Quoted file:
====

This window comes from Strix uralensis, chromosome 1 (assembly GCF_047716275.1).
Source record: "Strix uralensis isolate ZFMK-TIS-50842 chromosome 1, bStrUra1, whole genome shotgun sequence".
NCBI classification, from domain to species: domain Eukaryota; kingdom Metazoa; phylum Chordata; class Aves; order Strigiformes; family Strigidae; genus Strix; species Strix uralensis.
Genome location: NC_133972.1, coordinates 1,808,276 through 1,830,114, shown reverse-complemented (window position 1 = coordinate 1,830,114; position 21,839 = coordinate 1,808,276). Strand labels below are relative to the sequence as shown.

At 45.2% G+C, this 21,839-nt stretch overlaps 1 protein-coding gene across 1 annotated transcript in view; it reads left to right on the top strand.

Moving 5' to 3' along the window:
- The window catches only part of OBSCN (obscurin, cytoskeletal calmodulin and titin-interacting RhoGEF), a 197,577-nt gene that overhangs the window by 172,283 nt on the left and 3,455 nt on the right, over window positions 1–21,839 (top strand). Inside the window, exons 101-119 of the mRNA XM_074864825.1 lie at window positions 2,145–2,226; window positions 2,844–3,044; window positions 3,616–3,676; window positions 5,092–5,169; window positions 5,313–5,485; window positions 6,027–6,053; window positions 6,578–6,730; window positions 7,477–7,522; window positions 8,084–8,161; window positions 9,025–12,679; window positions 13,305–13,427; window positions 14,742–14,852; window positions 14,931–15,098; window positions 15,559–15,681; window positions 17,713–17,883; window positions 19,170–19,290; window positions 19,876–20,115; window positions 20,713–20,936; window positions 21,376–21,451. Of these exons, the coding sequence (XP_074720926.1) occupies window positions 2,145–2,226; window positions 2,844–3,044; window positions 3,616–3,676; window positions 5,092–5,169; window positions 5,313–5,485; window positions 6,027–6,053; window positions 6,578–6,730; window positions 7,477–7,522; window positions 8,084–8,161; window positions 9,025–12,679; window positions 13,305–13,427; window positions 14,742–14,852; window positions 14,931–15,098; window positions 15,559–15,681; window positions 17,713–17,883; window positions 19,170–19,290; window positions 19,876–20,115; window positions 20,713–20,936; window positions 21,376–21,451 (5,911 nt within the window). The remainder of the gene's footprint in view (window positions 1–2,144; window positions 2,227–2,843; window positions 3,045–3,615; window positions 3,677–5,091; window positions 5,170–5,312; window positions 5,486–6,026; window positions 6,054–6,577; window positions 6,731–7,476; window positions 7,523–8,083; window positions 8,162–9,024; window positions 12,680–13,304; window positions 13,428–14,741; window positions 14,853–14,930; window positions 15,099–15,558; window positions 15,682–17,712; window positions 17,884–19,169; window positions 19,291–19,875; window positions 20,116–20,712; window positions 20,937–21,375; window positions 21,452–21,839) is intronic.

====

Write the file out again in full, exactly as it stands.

This window comes from Strix uralensis, chromosome 1 (assembly GCF_047716275.1).
Source record: "Strix uralensis isolate ZFMK-TIS-50842 chromosome 1, bStrUra1, whole genome shotgun sequence".
NCBI classification, from domain to species: domain Eukaryota; kingdom Metazoa; phylum Chordata; class Aves; order Strigiformes; family Strigidae; genus Strix; species Strix uralensis.
Genome location: NC_133972.1, coordinates 1,808,276 through 1,830,114, shown reverse-complemented (window position 1 = coordinate 1,830,114; position 21,839 = coordinate 1,808,276). Strand labels below are relative to the sequence as shown.

At 45.2% G+C, this 21,839-nt stretch overlaps 1 protein-coding gene across 1 annotated transcript in view; it reads left to right on the top strand.

Moving 5' to 3' along the window:
- The window catches only part of OBSCN (obscurin, cytoskeletal calmodulin and titin-interacting RhoGEF), a 197,577-nt gene that overhangs the window by 172,283 nt on the left and 3,455 nt on the right, over window positions 1–21,839 (top strand). Inside the window, exons 101-119 of the mRNA XM_074864825.1 lie at window positions 2,145–2,226; window positions 2,844–3,044; window positions 3,616–3,676; window positions 5,092–5,169; window positions 5,313–5,485; window positions 6,027–6,053; window positions 6,578–6,730; window positions 7,477–7,522; window positions 8,084–8,161; window positions 9,025–12,679; window positions 13,305–13,427; window positions 14,742–14,852; window positions 14,931–15,098; window positions 15,559–15,681; window positions 17,713–17,883; window positions 19,170–19,290; window positions 19,876–20,115; window positions 20,713–20,936; window positions 21,376–21,451. Of these exons, the coding sequence (XP_074720926.1) occupies window positions 2,145–2,226; window positions 2,844–3,044; window positions 3,616–3,676; window positions 5,092–5,169; window positions 5,313–5,485; window positions 6,027–6,053; window positions 6,578–6,730; window positions 7,477–7,522; window positions 8,084–8,161; window positions 9,025–12,679; window positions 13,305–13,427; window positions 14,742–14,852; window positions 14,931–15,098; window positions 15,559–15,681; window positions 17,713–17,883; window positions 19,170–19,290; window positions 19,876–20,115; window positions 20,713–20,936; window positions 21,376–21,451 (5,911 nt within the window). The remainder of the gene's footprint in view (window positions 1–2,144; window positions 2,227–2,843; window positions 3,045–3,615; window positions 3,677–5,091; window positions 5,170–5,312; window positions 5,486–6,026; window positions 6,054–6,577; window positions 6,731–7,476; window positions 7,523–8,083; window positions 8,162–9,024; window positions 12,680–13,304; window positions 13,428–14,741; window positions 14,853–14,930; window positions 15,099–15,558; window positions 15,682–17,712; window positions 17,884–19,169; window positions 19,291–19,875; window positions 20,116–20,712; window positions 20,937–21,375; window positions 21,452–21,839) is intronic.